But given the public nature of this latest indiscretion, Jason Russell is flirting with this new oxymoronic definition of fame himself. And if he was only just an entertainer, you might just chalk it up to the axiom of there being no such thing as bad publicity. But that’s clearly not the case here. Even though Invisible Children is not an explicitly Christian organization, Russell has roots in the Christian establishment. So in the light of eternity, the stakes are a lot higher for how he conducts himself, and it’s clear that he has not been able to handle all of the pressure and attention. And despite Invisible Children CEO Ben Keesey’s impassioned plea for folks to give his friend some space, I’m sure that privacy will be much harder to come by now that this has happened.
The good news for Jason Russell is that, whether through the buzz surrounding KONY 2012 or because of the TMZ coverage, he now has an even greater balance of attention currency — and after his recovery he gets to decide how to spend it. Hopefully, it will be used with an honesty and humility different from the slick, professional marketing that we’ve seen so far. Hopefully, we’ll witness an organization so humbled by circumstances that it’s willing to admit its missteps.
That, more than the viral video, would impress me greatly.
But if Invisible Children expects everyone to pretend that nothing has happened and go back to being inspired to stop Joseph Kony … well, it doesn’t understand how fame works these days.
VIRAL SENSATION: In less than a week, the Kony 2012 video campaign was viewed by more than 100 million people, including countless high school and college students.
Like most everyone today, I am wired, wireless, and connected. Like millions upon millions, I also was drawn to the Kony 2012 video. Produced by the San Diego-based human rights organization Invisible Children, the 30-minute documentary shines a light on the brutal crimes of Ugandan warlord Joseph Kony (especialy his use of child soldiers) and presents a compelling call for his capture. A week after its release, the video already has been viewed more than 100 million times.
Working on a college campus like Seattle Pacific University requires a certain level of social media capacity and commitment. I guess this is how I justify my constant connection to the hit, trend, and tweeting world. Even for the stodgiest of universities, social media “skillz” have become a type of tool of the trade. So when Kony 2012 showed up on the Facebook pages of some of my students as “the greatest story ever told,” I slowed down from my busy schedule and watched the video.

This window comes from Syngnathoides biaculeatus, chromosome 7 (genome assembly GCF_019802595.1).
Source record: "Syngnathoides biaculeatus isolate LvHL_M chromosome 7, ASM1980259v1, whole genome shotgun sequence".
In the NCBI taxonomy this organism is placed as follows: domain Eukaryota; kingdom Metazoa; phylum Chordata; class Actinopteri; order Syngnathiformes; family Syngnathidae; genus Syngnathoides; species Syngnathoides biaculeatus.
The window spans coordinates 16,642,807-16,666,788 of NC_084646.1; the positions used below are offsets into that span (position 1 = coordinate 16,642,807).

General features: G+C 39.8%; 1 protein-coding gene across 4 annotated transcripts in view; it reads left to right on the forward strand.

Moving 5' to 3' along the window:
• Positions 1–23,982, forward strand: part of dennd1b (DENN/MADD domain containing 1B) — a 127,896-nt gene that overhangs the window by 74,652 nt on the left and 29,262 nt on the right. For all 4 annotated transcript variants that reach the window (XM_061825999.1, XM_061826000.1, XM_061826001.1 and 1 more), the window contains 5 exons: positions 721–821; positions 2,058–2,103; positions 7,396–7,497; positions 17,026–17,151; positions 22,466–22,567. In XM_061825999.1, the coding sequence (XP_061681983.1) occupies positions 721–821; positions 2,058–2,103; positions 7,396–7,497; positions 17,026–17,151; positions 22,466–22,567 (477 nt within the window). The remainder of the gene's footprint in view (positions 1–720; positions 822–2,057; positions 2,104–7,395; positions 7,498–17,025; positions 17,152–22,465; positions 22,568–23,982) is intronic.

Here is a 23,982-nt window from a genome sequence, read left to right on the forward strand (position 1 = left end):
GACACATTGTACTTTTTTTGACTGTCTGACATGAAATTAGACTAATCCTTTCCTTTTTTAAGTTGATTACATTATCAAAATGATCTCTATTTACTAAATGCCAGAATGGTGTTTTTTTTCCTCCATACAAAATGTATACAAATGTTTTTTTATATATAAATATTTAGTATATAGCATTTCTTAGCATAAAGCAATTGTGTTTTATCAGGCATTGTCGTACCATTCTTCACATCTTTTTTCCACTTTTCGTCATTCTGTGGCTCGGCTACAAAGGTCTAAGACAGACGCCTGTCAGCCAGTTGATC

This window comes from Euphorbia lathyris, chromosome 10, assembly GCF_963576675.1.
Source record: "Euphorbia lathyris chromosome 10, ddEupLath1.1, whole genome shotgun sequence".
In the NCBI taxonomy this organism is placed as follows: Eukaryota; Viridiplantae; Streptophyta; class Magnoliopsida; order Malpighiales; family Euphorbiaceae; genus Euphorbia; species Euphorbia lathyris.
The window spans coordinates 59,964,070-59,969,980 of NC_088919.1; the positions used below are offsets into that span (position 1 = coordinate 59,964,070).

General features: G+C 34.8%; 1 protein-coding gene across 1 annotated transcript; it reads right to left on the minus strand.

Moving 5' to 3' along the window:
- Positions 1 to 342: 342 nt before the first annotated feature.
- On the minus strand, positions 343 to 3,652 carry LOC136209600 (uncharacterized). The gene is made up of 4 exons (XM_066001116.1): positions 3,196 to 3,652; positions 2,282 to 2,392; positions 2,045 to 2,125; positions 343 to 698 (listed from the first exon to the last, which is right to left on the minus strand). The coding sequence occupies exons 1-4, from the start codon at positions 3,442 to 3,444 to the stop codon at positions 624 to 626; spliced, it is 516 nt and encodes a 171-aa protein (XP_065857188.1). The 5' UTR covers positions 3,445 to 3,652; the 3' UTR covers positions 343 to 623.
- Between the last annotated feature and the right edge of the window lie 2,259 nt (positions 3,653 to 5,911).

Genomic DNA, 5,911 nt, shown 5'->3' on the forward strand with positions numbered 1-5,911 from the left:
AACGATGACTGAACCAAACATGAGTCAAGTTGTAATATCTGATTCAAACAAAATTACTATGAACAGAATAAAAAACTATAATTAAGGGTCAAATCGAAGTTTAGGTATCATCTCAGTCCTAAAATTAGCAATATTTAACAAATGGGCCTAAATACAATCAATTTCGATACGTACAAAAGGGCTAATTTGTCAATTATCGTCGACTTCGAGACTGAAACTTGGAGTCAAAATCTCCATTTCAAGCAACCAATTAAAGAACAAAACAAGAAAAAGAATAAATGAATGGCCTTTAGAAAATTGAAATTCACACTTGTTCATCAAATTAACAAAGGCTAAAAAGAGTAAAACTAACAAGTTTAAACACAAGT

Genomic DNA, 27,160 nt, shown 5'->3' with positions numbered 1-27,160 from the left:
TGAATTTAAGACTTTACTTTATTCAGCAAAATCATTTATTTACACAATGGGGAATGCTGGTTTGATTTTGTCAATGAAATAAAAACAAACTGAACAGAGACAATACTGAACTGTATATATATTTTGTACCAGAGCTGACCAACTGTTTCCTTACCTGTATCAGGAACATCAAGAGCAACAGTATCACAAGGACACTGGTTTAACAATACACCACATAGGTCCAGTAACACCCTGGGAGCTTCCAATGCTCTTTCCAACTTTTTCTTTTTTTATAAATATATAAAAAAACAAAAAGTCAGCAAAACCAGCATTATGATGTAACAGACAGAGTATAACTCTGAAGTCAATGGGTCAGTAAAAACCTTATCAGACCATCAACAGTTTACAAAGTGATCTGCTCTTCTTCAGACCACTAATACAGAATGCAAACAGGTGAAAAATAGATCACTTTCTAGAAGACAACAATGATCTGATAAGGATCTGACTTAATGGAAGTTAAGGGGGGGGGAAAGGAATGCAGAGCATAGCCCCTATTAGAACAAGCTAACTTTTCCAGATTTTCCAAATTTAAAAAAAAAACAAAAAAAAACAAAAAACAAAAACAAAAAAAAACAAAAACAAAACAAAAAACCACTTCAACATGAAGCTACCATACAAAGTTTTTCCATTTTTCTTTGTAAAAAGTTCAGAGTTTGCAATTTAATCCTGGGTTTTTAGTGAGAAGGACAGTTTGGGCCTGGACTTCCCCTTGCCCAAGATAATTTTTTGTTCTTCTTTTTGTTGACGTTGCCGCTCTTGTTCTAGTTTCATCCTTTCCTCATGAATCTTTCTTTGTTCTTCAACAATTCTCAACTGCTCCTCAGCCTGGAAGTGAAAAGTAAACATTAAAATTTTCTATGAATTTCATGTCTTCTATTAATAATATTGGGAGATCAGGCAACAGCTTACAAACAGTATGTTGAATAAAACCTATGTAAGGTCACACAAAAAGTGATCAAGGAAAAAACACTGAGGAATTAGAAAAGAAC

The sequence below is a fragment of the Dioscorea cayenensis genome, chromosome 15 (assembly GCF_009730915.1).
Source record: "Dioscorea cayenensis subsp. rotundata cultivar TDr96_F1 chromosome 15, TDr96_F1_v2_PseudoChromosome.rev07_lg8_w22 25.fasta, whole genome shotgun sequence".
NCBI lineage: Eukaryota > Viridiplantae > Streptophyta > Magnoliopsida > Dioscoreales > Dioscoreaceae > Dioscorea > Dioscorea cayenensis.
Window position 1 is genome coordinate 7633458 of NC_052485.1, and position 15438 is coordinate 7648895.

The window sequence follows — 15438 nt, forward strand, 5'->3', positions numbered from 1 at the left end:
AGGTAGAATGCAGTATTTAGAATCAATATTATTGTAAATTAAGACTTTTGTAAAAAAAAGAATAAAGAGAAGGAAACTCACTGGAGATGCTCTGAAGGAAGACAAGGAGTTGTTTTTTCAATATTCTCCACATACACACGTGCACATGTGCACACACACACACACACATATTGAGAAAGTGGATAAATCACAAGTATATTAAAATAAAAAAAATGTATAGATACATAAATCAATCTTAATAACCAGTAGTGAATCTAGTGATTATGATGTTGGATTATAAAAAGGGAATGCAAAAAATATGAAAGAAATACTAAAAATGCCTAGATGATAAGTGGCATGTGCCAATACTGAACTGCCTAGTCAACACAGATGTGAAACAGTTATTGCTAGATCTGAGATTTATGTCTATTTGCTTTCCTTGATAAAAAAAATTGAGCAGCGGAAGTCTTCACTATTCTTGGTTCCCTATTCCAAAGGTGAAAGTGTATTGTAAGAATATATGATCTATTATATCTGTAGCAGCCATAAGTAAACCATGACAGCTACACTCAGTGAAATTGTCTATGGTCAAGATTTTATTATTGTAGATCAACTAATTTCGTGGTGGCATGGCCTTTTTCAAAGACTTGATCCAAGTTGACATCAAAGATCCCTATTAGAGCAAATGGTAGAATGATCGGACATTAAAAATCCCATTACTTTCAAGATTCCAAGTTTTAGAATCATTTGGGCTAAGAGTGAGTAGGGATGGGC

Yes, I did my part to keep the Kony video “viral,” but my interest transcended the obvious curiosity. In fact, the Ugandan and Central African story was one I personally knew well. Many of my students over several years studied the Lord’s Resistance Army and Uganda. They led group presentations noting the complexity of a 26-year war of organized tribal and religiously affiliated groups. We knew Kony was no longer in Uganda, possibly since 2010, and his army was massively smaller than reported. Furthermore, we also regularly send teams of students around the world. We monitor everything from national security issues to communicating and partnering with indigenous leaders. Seattle Pacific University’s John Perkins Center has also hosted Central African leaders who lead reconciliation ministries throughout the region. Combined with my own multiple travels to Africa over the last 12 years, the Kony video was enlightening and troubling, frustrating and affirming, doubtful and hopeful.
It took a few days but eventually I began to share my thoughts. My bias is present and obvious. I favor a faithful, missional response rooted squarely and firmly in biblical justice. My experience and knowledge of these issues may account for something, but they may also lead to a sort of defensiveness. I own that as well. Holding both bias in one hand and defensiveness in the other, struggle with me to reflect on this global phenomenon.
The Limits of Awareness
Creating awareness in response to atrocities hidden in alleys and brothels, tenements and executive offices is very important. Awareness can lead to the pursuit of further education and activism. Awareness can inspire and create hope in the unseen places of our world. To that end awareness means we rejoice with them that rejoice and mourn with them that mourn.
Awareness can be viral in that it can lead to advocacy and activism. But what happens when those creating awareness simplify the message for easy consumption and unashamedly play to our often insular and over-inflated worldview that we can save the world? You get 100 million hits.
You also get passion-filled and loosely educated constituents attempting to become activists. To that end, we can thank the filmmakers for poorly educating millions on a very complex issue. Maybe “poorly” is too strong of a word. How about lightly educating millions?
But it is here I am reminded of John Perkins’s many sermons on “over-evangelizing the world too lightly.” The same can be said in regards to over-discipling the world too lightly.
Some describe the Kony video as a new form of the TV infomercial, light on facts but heavy on hype. The product being marketed can literally do everything for $19.99 plus shipping and handling. Honestly, I have no idea what $30, a bracelet, a T-shirt, and millions of hits on YouTube produces. I am not sure anyone knows. This is new territory in many ways.
What I do know and fear is we run the risk of moving from true advocacy and activism, to what I heard on a recent news show labeled as “slacktivism.” I hope this word never makes it into Webster’s Dictionary, but we can easily assert a definition for this occasion.